• In Ireland, the government has partnered with trade unions, employers, training institutions and community groups on a strategy to deal with problems affecting youth (such as school drop-outs and high unemployment). Citizens set priorities for social spending.

 

  • In Malawi, villagers participate in assessing local health clinics by scoring various elements of the service. A Health Village Committee then meets the service providers who also assess themselves. Together, they work out ways to improve the service.

During the last decade, many more examples have emerged – some driven by public intellectuals, others by civil society groups or socially responsible companies. Their issues, challenges and responses vary but everyone is looking for practical ways to sustain civic engagement in between elections.

The development community has long held romanticized views on grassroots empowerment. While SAcc builds on that, it is no castle in the air: the rise of digital technologies, web and social media allows better monitoring, analysis and dissemination. And government monopolies over public information have been breached — not just by progressive policies and RTI laws but also by efforts such as WikiLeaks.

Confronted by the growing flood of often technical information, citizens need to be well organised and skilled to use in the public interest. Evidence-based advocacy is harder than rhetorical protests.

Dr Bela Bhatia, then an associate fellow at the Centre for the Study of Developing Societies in India, says on the film: “Ultimately the responsibility in a democracy is ours…and if today we have corrupt politicians, it is because we have allowed corruption to happen, to take root.”

Rather than debating endlessly on how things became so bad, SAcc promoters show a way forward – with emphasis on collaboration, not confrontation.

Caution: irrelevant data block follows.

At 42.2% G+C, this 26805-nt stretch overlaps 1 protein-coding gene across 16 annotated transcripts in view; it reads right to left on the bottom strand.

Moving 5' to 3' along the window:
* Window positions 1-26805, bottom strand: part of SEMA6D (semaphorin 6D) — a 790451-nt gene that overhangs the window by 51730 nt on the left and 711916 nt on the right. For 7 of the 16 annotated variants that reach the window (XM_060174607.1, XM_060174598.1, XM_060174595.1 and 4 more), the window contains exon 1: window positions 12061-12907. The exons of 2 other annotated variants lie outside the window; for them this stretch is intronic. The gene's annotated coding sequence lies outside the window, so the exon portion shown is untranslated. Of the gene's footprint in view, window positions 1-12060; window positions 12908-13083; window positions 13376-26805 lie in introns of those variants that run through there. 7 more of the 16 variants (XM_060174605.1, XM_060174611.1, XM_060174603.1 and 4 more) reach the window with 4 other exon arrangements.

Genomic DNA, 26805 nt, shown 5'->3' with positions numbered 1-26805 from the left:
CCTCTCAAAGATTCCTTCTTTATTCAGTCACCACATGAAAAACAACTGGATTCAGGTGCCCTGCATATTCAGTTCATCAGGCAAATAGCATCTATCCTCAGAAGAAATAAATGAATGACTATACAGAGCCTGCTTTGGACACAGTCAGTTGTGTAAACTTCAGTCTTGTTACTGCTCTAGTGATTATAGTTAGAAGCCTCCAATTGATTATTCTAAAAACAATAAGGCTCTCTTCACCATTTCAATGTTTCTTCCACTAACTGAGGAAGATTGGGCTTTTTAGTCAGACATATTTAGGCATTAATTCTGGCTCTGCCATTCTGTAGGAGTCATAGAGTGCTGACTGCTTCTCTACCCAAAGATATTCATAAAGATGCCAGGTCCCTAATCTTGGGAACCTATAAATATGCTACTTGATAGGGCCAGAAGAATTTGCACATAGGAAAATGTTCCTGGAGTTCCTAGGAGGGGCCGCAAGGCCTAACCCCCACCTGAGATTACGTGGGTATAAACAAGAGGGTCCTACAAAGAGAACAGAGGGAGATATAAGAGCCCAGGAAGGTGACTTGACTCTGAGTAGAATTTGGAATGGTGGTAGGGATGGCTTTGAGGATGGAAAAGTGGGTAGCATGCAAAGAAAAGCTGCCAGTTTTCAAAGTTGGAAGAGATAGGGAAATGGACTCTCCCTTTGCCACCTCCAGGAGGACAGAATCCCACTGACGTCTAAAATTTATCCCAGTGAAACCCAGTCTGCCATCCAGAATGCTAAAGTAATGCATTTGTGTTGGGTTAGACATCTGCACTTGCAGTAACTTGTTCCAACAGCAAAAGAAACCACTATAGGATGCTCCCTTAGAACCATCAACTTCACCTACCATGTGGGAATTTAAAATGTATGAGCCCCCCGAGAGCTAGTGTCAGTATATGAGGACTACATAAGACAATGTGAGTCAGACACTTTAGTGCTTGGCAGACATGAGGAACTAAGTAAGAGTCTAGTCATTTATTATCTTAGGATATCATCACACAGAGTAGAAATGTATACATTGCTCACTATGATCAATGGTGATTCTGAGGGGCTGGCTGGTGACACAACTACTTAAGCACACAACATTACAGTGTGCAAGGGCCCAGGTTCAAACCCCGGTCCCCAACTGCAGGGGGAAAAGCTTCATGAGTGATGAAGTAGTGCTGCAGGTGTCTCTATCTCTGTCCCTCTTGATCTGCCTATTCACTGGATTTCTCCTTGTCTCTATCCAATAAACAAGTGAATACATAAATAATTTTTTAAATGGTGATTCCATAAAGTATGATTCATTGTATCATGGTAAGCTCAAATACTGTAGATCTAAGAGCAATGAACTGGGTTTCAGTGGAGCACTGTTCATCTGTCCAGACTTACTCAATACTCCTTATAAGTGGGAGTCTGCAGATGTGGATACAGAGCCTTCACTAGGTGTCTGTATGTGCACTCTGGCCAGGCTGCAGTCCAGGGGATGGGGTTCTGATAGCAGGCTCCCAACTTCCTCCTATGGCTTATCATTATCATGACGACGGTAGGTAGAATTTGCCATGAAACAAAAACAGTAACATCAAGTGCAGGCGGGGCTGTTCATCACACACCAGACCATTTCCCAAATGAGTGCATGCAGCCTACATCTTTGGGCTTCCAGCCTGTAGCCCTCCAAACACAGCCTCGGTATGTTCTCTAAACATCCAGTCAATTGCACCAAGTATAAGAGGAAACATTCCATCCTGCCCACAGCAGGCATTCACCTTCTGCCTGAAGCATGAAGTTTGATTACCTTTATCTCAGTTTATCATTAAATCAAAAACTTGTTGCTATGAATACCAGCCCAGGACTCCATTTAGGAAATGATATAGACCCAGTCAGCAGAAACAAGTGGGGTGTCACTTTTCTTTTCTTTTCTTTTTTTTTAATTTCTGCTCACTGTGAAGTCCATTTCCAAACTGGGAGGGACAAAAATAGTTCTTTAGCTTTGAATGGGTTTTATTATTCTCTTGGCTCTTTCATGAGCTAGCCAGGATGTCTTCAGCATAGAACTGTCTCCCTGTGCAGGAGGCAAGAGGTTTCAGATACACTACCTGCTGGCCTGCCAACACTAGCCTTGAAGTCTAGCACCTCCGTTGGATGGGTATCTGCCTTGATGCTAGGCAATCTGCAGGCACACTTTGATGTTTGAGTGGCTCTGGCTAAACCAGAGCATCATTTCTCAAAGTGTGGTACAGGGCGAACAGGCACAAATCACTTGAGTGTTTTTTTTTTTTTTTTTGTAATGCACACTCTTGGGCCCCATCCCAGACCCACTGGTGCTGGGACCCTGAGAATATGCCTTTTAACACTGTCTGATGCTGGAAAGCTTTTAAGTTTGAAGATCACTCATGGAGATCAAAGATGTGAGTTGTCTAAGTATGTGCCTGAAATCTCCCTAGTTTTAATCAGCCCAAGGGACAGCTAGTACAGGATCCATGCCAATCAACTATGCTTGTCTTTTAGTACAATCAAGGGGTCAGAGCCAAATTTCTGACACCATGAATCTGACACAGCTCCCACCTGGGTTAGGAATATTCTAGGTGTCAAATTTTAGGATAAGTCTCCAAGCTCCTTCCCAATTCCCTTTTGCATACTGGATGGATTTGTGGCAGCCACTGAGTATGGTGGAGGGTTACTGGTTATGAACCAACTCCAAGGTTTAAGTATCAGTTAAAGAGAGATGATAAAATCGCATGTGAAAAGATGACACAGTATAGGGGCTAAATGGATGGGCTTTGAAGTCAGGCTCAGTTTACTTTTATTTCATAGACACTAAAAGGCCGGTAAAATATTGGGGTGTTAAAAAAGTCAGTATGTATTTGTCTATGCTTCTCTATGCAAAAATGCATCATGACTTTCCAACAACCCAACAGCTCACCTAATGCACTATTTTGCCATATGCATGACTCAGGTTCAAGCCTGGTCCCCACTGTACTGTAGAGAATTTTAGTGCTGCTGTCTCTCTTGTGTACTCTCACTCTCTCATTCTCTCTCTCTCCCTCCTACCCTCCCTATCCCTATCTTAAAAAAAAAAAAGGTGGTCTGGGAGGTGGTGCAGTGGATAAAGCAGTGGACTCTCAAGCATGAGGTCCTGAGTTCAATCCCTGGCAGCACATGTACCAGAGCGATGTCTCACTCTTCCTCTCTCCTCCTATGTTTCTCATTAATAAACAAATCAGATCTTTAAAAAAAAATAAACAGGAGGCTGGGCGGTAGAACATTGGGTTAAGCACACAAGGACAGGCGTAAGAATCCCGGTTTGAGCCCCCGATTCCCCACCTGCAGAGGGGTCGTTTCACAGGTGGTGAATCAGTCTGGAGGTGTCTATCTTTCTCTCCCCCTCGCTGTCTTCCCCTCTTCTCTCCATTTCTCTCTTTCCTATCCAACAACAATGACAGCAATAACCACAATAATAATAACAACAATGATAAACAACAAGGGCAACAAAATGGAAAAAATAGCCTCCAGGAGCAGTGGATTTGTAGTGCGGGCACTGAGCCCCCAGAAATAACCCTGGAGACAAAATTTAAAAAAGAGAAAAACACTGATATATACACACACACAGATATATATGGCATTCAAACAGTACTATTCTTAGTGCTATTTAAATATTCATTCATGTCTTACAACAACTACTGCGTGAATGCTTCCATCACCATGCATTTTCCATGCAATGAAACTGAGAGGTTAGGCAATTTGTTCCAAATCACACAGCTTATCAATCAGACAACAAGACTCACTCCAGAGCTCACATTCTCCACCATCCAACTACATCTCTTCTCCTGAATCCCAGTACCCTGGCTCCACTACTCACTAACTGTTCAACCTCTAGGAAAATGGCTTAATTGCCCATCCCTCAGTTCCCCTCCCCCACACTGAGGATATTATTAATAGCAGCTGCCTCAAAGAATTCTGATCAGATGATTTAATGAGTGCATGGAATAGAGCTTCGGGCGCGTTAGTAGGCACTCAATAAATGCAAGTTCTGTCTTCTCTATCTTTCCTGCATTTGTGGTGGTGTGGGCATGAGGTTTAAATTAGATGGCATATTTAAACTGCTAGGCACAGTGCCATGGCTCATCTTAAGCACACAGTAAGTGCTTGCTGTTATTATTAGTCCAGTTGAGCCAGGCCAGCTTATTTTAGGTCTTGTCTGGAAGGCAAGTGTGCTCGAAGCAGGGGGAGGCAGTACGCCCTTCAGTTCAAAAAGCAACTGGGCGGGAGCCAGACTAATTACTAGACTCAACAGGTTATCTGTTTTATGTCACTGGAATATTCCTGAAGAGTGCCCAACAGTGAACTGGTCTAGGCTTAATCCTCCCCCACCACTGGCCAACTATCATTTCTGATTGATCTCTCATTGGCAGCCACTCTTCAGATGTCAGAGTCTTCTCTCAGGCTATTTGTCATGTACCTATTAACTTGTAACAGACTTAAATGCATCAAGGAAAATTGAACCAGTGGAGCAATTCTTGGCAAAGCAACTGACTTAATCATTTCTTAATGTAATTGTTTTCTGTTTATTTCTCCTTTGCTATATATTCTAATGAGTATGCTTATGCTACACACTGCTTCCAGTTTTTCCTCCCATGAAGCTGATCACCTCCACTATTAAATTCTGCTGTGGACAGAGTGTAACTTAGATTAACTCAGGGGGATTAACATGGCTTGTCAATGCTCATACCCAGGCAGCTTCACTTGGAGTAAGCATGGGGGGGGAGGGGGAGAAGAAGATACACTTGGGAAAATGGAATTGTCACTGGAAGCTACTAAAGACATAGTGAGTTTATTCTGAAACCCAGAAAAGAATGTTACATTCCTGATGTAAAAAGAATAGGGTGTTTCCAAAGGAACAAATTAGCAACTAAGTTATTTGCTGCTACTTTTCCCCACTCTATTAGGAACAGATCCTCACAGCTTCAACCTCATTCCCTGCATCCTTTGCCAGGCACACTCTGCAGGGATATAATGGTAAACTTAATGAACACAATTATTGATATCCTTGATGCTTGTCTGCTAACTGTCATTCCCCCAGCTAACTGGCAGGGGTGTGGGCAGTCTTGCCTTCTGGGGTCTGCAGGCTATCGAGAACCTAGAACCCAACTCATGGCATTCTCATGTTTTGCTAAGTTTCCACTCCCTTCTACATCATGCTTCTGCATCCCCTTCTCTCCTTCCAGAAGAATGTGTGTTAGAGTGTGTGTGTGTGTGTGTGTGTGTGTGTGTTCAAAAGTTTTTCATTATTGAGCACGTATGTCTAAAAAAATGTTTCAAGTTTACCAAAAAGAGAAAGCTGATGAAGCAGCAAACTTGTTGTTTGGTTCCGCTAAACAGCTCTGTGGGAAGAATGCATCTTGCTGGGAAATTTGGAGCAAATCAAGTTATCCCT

“It’s up to the governments to make up their mind whether they want to respect the more participatory model or invite more confrontation, to invite violence and perhaps ultimately the dismantling of the very democratic system,” says Bhatia.

How can we deepen our democracy with SAcc? Start with RTI, and see what happens.

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‘Can you hear us now?’ India’s bottom millions connect to information society

Mobile champion: farmer Sayar Singh in Rajasthan, India - photo by Suchit Nanda for TVEAP

Mobile champion: farmer Sayar Singh in Rajasthan, India - photo by Suchit Nanda for TVEAP

At the end of the world’s largest general election that lasted nearly a month, Indians have just re-elected the Congress Party to govern over the world’s largest democracy for another five year term.

It’s too early to discuss what role, if any, the recently enhanced telecommunications services played in this outcome. But there is no doubt that access to telephones – especially mobiles – has revolutionised the life of the billion plus Indians in the past few years.

Farmer Sayar Singh epitomises this change. Earlier this year, we filmed a day in the life of Sayar, a resident of Pushkar Nala in India’s Rajasthan state. This was part of a profiling of telephone users at the bottom of the (income) pyramid – or BOP – in emerging Asian economies, undertaken by TVE Asia Pacific on behalf of LIRNEasia.